UNION COUNTY — A high school student’s decision to continue their education after graduation could be worth as much as $3 million over the course of that student’s lifetime and Union County is offering a scholarship to help Union County High School seniors make that choice.
The UCHS Class of 2016 gathered in the school’s auditorium Tuesday for a presentation by Union County Supervisor Frank Hart, Timken Plant Manager Bob Hart, Spartanburg Community College President Henry Giles, and USC Union Dean John Catalano. The four spoke to the students about the new Union County Community Scholarship Program being launched by Union County, SCC, USC Union, and the Union County School District.
Hart began Tuesday’s presentation by providing the students with some statistics, beginning with the fact that, approximately half of all graduating high school seniors will choose to continue their education after high school. The other half, for various reasons, will not, and Hart said that the decision to not continue their education will prove a costly one for those graduates.
“Everyone here is going to work at least 40 hours a week,” Hart said. “For those who continue their education their wages will be at least 20 percent higher than those who do not.”
Hart said that in some cases those who continue their education beyond high school can command wages as much as 70 percent more that those who do not. He said that over the course of their lifetime, high school graduates who continue their education after graduation can earn anywhere from $1 million-$3 million more than those who stopped their education after graduating from high school.
Furthermore, Hart said that in “tight times” such as during a recession when businesses are laying off employees and eliminating positions, those who do not continue their education after high school are 42-92 percent more likely to find themselves without a job than those who continued their education after high school.
Hart told the seniors that, based on the past, approximately 40 percent of the Class of 2016 will choose not to continue their education after they graduate from UCHS. He said that was 40 percent too many and the county, the school district, SCC, and USC Union aim to change that with the Community Scholarship Program.
According to a brochure presented to the seniors, the purpose of the Community Scholarship Program is “to provide access to post high school education and training programs to ensure businesses have skilled workers and residents have the knowledge needed to compete for the jobs of today and the careers of tomorrow.”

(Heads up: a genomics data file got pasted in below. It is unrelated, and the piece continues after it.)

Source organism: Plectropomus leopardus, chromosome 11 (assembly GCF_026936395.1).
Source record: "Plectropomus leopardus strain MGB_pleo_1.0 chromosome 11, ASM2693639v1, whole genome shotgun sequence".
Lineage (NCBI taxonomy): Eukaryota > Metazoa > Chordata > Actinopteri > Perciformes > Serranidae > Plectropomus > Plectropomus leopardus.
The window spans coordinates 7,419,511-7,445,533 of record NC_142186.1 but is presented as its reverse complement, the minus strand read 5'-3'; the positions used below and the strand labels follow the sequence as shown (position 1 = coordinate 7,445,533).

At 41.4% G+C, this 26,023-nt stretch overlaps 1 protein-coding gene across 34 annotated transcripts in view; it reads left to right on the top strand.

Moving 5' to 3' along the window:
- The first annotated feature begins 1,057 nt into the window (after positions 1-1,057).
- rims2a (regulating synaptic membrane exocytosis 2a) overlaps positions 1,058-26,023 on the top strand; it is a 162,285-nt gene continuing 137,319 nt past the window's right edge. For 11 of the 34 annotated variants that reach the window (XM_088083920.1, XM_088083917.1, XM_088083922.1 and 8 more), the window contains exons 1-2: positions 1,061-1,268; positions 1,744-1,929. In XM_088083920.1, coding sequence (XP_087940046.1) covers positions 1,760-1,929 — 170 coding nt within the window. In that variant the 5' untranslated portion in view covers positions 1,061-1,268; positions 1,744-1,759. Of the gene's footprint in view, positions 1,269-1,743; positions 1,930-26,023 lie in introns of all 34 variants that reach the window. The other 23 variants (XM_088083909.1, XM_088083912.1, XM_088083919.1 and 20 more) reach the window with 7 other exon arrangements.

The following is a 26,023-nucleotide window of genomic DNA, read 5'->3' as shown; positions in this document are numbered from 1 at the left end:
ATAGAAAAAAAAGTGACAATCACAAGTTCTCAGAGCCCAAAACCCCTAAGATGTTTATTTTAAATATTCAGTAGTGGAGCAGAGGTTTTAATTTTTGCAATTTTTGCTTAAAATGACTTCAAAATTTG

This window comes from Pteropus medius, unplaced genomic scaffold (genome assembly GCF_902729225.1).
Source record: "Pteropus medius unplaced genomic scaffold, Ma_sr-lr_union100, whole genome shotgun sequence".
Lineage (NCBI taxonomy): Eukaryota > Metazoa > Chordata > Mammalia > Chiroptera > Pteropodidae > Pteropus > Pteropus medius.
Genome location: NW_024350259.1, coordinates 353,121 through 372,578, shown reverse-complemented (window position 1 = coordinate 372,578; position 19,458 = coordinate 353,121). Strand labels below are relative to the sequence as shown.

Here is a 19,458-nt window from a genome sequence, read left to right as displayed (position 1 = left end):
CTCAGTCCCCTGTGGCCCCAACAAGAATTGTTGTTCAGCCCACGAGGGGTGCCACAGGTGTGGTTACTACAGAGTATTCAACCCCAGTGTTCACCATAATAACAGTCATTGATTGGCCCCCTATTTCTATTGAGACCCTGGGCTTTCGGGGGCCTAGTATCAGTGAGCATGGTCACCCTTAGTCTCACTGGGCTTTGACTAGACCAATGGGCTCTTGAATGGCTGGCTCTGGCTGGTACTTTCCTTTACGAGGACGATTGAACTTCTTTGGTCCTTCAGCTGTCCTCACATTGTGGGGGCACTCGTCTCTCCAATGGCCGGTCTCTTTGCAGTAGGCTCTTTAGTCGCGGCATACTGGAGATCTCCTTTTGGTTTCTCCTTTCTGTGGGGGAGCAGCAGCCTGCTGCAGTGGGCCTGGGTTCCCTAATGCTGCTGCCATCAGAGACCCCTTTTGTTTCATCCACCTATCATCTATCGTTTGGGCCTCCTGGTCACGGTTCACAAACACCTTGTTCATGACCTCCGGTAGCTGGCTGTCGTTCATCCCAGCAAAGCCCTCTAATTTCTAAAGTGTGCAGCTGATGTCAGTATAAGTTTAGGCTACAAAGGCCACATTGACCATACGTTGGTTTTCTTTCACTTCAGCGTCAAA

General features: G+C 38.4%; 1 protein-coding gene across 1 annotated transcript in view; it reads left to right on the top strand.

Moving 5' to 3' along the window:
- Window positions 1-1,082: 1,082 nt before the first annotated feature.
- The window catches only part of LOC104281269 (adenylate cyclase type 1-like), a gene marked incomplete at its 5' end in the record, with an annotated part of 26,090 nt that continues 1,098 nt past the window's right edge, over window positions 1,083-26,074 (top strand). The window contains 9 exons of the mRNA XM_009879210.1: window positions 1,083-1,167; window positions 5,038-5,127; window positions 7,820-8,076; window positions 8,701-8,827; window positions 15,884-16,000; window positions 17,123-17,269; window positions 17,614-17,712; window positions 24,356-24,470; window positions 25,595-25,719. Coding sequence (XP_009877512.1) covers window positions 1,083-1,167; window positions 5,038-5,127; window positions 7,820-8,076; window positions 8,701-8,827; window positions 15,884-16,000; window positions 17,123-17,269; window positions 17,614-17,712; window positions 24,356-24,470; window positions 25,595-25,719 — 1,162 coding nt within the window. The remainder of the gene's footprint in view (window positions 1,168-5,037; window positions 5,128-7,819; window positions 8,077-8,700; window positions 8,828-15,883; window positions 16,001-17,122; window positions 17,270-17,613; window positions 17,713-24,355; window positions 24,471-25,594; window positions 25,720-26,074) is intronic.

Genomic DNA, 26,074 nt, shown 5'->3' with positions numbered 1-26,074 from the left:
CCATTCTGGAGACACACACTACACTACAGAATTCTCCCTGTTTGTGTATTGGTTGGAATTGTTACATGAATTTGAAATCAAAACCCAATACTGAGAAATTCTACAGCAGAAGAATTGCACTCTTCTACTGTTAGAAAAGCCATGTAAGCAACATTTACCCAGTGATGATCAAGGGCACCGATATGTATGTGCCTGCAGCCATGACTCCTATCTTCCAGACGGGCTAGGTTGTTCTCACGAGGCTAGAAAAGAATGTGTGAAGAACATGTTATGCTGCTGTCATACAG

Hart pointed out that 30 years ago, a person with only a high school diploma or GED could get a good job. Today, however, Hart said that is harder to do and is only going to get harder in the job market of the future. He said that is why it is imperative that high school seniors continue their education beyond high school and why the Commuity Scholarship Program has been established to help them do so.
The brochure states that the county, the school district, SCC, and USC Union developed the program to “address barriers to postsecondary education and critical shortages in Union County’s workforce.”
One of those barriers is the cost of getting a post-secondary education and Hart said the Community Scholarship Program addresses that by paying for the first two years of that education.
“Through the Community Scholarship Program you will be able to attend USC Union or SCC in Union tuition-free,” Hart said. “It will allow you to get your first two years of education without owing a dime.”
The brochure states the following entrance guidelines for high school graduates interested in participating in the program:
• Students must be a current resident of Union County.
• Students must have graduated from Union County High School, Union County Adult Education, Union Christian Day School, or an approved Union County Home School Program in the previous academic year or be early graduates in the spring or summer terms.
• Students must enroll within one calendar year of high school graduation or completion of GED.
• Students must complete a FAFSA on time and use all federal grants, state awards and other scholarship funds first.
• Awarded scholarships pay tuition and fees, and do not include payment for books and lab fees.
• Students attending USC Union must meet all qualifications for the Life Scholarship to participate.
• Students attending SCC Union County Campus must meet all qualifications for the LTAP or Life Scholarship to participate.
• Students must meet the same criteria for making satisfactory academic progress that recipients of federal financial aid programs must meet.
• Students must enroll in classes offered at the SCC Union County Campus or USC Union to be considered for this scholarship.
Hart urged the seniors to seriously consider the program and what it can mean for both them and the community.
“Union County’s got lots of assets, lots of resources, but you are our biggest asset, you are the future of our county,” Hart said. “All of you have untapped potential and we want you to put it to work for your benefit and Union County’s.”
This is the logo of the Union County Community Scholarship Program. It is emblazoned on the t-shirts handed out to Union County High School seniors Tuesday morning. The program is designed to help graduating high school seniors continue their education by paying for the first two years of their post-secondary education.
Charles Warner can be reached at 864-762-4090 or email@example.com.